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An Army UH-60 Black Hawk comes in for a landing on the back deck of the USS Curtis Wilbur during training Monday off the west coast of South Korea.
An Army UH-60 Black Hawk comes in for a landing on the back deck of the USS Curtis Wilbur during training Monday off the west coast of South Korea. (T.D. Flack / S&S)
An Army UH-60 Black Hawk comes in for a landing on the back deck of the USS Curtis Wilbur during training Monday off the west coast of South Korea.
An Army UH-60 Black Hawk comes in for a landing on the back deck of the USS Curtis Wilbur during training Monday off the west coast of South Korea. (T.D. Flack / S&S)
UH-60 Black Hawk crewmembers await deck landing qualifications aboard the USS Curtis Wilbur.
UH-60 Black Hawk crewmembers await deck landing qualifications aboard the USS Curtis Wilbur. (T.D. Flack / S&S)

ABOARD USS CURTIS WILBUR — From hundreds of feet in the sky and behind the controls of an Army UH-60 Black Hawk, a landing zone can look as tiny as a postage stamp.

But when the landing zone is on the back of a U.S. Navy destroyer at sea, pilots say that tiny postage stamp moves up, down, left, right and forward into the wind at about 6 to 12 mph.

“I’m a little bit nervous,” admitted Chief Warrant Officer Adam Kohl before heading off to rendezvous with the USS Curtis Wilbur off South Korea’s west coast on Monday. Kohl was among a group of Army pilots who conducted deck landing qualifications that day.

Army and Navy officials called the joint training important in today’s military. “There’s very little that we do anymore that is not joint,” said Cmdr. B.P. O’Donnell, the Curtis Wilbur’s commanding officer. “This is just another example.”

Kohl and his fellow pilots practiced at Camp Humphreys, landing on a painted “safe haven” pad to simulate the back of the ship. They also learned to escape safely if they end up in the water during the training.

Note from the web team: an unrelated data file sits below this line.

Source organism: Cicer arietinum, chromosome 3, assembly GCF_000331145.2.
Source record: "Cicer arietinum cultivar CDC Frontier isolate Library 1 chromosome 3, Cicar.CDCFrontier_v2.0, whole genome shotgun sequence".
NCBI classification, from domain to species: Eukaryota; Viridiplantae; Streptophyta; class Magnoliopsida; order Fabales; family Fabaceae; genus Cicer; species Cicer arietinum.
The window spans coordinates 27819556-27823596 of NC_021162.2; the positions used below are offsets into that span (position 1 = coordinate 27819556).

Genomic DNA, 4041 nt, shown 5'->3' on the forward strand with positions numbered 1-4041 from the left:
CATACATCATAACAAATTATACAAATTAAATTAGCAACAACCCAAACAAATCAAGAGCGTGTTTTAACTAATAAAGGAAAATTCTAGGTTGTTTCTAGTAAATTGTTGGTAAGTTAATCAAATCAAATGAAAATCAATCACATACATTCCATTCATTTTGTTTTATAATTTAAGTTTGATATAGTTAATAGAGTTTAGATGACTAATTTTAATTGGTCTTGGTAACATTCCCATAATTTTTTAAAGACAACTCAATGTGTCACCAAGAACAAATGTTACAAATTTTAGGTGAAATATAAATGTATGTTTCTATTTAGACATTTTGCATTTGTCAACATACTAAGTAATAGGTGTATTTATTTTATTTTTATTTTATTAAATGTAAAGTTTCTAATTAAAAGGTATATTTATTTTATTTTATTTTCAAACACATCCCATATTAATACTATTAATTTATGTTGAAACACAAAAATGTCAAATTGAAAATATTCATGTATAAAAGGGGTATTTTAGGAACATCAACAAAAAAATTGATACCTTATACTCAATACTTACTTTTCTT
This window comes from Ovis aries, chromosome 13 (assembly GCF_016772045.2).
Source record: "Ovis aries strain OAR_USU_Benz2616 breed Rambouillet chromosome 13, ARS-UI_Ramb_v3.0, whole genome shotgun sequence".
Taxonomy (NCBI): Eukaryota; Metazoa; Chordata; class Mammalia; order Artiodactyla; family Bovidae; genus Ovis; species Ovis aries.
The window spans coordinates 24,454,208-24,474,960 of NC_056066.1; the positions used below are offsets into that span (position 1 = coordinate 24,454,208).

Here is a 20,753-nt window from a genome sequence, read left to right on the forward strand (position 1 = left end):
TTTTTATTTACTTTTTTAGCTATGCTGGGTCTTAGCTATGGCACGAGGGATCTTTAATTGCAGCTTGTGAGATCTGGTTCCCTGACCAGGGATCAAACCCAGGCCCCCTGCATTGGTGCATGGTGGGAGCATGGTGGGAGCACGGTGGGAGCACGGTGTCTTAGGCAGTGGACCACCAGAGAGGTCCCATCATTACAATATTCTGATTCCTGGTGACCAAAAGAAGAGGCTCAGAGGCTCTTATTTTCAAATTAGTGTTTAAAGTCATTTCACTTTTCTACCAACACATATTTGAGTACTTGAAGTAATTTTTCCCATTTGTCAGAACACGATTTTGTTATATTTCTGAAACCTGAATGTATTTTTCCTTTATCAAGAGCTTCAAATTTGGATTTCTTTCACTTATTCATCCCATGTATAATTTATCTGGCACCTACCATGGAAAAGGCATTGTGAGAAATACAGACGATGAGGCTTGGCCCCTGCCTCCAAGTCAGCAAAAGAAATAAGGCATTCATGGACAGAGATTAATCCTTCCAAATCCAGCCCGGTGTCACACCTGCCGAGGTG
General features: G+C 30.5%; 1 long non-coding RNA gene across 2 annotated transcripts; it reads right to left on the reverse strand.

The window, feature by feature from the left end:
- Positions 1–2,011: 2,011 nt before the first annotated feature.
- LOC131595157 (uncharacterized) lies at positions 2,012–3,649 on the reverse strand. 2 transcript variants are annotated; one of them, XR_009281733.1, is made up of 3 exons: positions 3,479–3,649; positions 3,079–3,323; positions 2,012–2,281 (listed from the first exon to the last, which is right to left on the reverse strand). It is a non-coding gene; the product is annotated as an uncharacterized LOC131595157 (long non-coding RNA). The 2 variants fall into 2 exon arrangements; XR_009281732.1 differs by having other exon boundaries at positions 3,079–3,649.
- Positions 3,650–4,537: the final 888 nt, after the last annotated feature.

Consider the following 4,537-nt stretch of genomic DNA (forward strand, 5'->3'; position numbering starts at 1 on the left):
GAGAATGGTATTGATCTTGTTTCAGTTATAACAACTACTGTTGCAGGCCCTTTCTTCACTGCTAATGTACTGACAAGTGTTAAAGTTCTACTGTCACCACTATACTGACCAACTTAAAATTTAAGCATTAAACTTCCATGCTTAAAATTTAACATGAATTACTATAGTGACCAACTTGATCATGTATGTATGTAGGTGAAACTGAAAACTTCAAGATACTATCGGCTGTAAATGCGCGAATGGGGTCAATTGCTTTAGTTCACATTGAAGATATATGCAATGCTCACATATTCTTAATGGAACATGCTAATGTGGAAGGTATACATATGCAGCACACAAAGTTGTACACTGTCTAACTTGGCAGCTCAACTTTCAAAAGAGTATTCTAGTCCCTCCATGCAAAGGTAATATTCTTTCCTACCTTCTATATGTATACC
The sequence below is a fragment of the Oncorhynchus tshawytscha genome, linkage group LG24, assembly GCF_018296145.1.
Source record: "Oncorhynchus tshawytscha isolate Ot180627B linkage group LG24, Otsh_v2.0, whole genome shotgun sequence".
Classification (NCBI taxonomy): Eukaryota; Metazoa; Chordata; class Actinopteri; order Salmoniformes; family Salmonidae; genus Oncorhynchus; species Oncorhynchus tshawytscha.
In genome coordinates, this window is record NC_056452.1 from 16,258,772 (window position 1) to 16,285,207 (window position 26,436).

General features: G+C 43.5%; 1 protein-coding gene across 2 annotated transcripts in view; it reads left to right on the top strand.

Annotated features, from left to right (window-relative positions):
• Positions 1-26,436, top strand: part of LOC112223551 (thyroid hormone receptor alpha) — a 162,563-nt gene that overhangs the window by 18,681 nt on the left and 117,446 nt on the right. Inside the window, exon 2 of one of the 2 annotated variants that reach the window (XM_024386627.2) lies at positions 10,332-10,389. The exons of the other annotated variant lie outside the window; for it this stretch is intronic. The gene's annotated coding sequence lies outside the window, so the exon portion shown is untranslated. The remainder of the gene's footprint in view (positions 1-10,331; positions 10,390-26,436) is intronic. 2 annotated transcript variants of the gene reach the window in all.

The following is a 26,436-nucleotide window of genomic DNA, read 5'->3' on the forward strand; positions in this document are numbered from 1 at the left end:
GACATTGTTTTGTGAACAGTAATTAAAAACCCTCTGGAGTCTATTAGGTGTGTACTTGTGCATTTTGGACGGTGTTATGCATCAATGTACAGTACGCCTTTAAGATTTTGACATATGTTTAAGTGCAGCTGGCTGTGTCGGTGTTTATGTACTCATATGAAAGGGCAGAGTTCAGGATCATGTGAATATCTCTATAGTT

Each pilot, following the directions of a qualified instructor, was required Monday to land at least five times on the back of the destroyer, as seas thrashed from the rotor wash.

Helping the pilots land were helicopter crew chiefs, who could be spotted leaning out the Black Hawk windows, counting down the distance to the deck.

Cpl. Erin Bailey, who has conducted deck landings in her three years in the Army, said it’s difficult since the “ship is moving the entire time.”

She said her job is to let the pilots know it’s “clear down” — or ready to land — and that they just have to commit.

After the first landing Monday, the helicopter was met by deck seamen standing “chock and chain” duty. While the blades still whirled overhead, the sailors sprinted to the helicopter to secure it to the deck.

Seamen Jeremy Jefferson said the goal is to chock the wheels and chain the helicopter to the deck before the ship rolls or pitches.

There’s “not really a time limit,” he said Monday, but “you do want to get it down quickly” while keeping safe.

The sailors, familiar with Navy helicopter deck landings, indicated Monday’s training with the soldiers offered a welcome change of pace. Sailors videotaped and shot photos of the helicopter, which barely fit on the landing zone.

“It is pretty tight,” O’Donnell said. He said he wasn’t sure “we can land much bigger than that.”

O’Donnell’s sailors were busy maintaining a “wind envelope” for the pilots. They do that, the captain said, by keeping a steady course at a certain speed with the right wind direction and wind speed. That gives the pilots the ideal landing situation, he said.

The Curtis Wilbur and other ships from Destroyer Squadron Fifteen are in the waters off South Korea taking part in the Foal Eagle training exercise, according to Navy officials. The sailors are training with both U.S. forces and members of the South Korean military.

Navy Capt. Robert Girrier, the destroyer squadron commodore, was on the Curits Wilbur on Monday. The yearly exercise is “all about working closely … with our [Republic of Korea] counterparts,” he said.

The training is “comprehensive and robust,” he said, offering ways for his sailors to “hone our skills.”

When the Black Hawk finally touched down again at Humphreys, the air crews trudged back into the office to strip out of the special dry-suits they wear while flying missions over cold waters.

“It wasn’t that bad at all,” said Kohl, who qualified earlier in the day. “I learned a lot.”

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